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This is 24 year old Amy’s third album after her debut This Is The Life (at the grand old age of 18) launched her to stardom and her follow up, A Curious Thing, consolidated her position as one of the best ‘homely’ rock acts out there. Life In A Beautiful Light is, arguably, her best yet.
Amongst the instantly catchy rock songs are 4th of July, the heroic anthem of Pride (about singing at Glasgow’s Hampden Park before a Scotland game), and the ‘ode to fast cars’ (she’s a self confessed petrol head) that is Slow It Down.
The positively upbeat title track Life In A Beautiful Light will be on any future greatest hits collection. Across the Nile (about Egyptian rejoicing as Mubarak fell) has the most beautifully enticing piano melody in recent memory and the guitar is reminiscent of U2’s Edge. In fact this song would be a stand out on any U2 album.
Days of Being Young and Free, and The Green and the Blue highlight MacDonald’s storytelling abilities. There is never any lack of depth or lyrical quality to her song writing and she moves effortlessly from personal reflection to social commentary. The Green and the Blue cites the dichotomy between Amy’s love of football (she’s a lifelong Rangers fan), and the negative tension surrounding Ranger/Celtic games, which she abhors. To sing about it in such an affecting way is no mean feat. It’d be curious to see if she can come up with a song about the effect on Glasgow’s social climate while there are no Old Firm games with Rangers in the Scottish third division!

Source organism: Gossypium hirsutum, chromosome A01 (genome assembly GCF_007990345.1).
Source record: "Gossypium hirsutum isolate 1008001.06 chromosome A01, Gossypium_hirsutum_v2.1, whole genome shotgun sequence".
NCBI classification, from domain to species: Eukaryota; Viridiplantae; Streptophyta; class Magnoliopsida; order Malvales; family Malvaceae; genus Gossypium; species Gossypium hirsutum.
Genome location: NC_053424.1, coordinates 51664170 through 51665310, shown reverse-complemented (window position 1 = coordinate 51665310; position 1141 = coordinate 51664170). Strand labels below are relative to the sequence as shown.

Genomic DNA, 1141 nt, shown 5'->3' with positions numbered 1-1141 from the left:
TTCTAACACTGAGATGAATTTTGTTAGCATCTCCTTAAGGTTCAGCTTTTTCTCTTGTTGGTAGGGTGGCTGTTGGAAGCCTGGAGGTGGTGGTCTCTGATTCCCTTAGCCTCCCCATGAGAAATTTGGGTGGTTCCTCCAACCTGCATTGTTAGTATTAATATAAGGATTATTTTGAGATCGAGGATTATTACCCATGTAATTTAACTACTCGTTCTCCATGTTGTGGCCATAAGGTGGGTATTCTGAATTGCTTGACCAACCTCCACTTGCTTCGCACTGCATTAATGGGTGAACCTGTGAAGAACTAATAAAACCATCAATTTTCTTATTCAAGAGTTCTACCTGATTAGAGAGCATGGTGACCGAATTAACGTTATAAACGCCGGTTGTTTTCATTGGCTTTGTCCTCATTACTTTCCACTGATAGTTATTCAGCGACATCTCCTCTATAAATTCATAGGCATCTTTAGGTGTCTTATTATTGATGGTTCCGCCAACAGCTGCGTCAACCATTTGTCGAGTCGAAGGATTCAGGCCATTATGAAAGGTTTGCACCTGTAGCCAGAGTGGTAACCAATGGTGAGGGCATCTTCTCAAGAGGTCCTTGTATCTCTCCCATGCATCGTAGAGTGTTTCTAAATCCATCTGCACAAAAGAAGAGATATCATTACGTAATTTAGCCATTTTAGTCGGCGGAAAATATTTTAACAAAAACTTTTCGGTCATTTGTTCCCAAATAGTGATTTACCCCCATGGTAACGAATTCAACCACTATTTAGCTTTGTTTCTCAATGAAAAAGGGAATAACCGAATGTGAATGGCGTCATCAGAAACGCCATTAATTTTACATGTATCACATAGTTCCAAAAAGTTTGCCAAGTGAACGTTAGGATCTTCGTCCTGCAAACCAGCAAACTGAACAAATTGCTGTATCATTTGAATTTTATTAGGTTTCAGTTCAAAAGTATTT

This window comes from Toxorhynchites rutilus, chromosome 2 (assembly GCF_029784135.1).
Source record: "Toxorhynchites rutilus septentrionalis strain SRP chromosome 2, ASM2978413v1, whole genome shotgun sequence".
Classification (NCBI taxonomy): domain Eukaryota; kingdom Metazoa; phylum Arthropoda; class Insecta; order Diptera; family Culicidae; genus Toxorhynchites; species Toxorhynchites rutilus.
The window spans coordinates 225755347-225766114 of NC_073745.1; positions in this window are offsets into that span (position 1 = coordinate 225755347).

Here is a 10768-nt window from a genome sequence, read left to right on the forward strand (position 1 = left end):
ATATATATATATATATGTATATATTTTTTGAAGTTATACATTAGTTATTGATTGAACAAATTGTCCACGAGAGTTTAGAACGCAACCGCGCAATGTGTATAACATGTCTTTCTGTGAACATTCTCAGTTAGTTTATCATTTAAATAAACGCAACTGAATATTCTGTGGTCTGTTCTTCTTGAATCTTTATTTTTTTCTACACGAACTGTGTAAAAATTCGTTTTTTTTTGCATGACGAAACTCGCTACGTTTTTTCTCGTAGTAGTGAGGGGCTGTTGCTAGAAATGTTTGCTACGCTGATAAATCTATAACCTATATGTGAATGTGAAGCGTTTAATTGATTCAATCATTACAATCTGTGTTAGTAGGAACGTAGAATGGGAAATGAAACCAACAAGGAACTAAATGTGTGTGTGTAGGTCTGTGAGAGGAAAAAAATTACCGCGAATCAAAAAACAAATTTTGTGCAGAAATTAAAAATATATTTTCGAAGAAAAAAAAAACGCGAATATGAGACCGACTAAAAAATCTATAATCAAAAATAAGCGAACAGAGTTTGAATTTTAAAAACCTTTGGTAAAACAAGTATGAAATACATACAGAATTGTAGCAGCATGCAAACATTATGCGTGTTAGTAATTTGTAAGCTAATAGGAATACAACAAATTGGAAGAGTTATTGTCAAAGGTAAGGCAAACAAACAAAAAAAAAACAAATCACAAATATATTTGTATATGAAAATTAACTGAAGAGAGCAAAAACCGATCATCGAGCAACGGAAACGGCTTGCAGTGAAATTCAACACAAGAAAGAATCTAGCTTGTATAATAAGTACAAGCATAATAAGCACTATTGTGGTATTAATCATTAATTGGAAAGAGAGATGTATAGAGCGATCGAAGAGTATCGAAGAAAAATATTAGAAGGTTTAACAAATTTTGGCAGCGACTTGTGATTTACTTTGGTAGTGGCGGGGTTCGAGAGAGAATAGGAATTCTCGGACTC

Human Spirit (about the Chilean miner’s rescue) shows her ability to write an upbeat song about human perseverance in dire struggle. Furthest Star is a declaration of her desire to stay true to herself and not “sell my soul just to achieve my goal”. Left That Body Long Ago remembers her deceased Gran’s Alzheimers disease.
Her range is a great strength; this is not an album where everything sounds the same. It is also a deeply positive record, taking sometimes emotive, heartbreaking, troubling and divisive issues and finding the positive and moving forward holding that life affirmation tight.
Part of her appeal has always been the Scottish accent and this comes through strongly again. Even the songs which aren’t instantly catchy bear repeat playing and, like so many ‘grower’ songs on so many albums, multiple listens bear fruit.
In many ways Life In A Beautiful Light sticks to a proven success formula, rocky guitars married to addictive melody and instantly singable choruses. Three albums in and Amy MacDonald’s appeal only grows. Here’s hoping she can keep up the great form when her mind turns to album number four 🙂
Definitely a worthy Album of the Year 🙂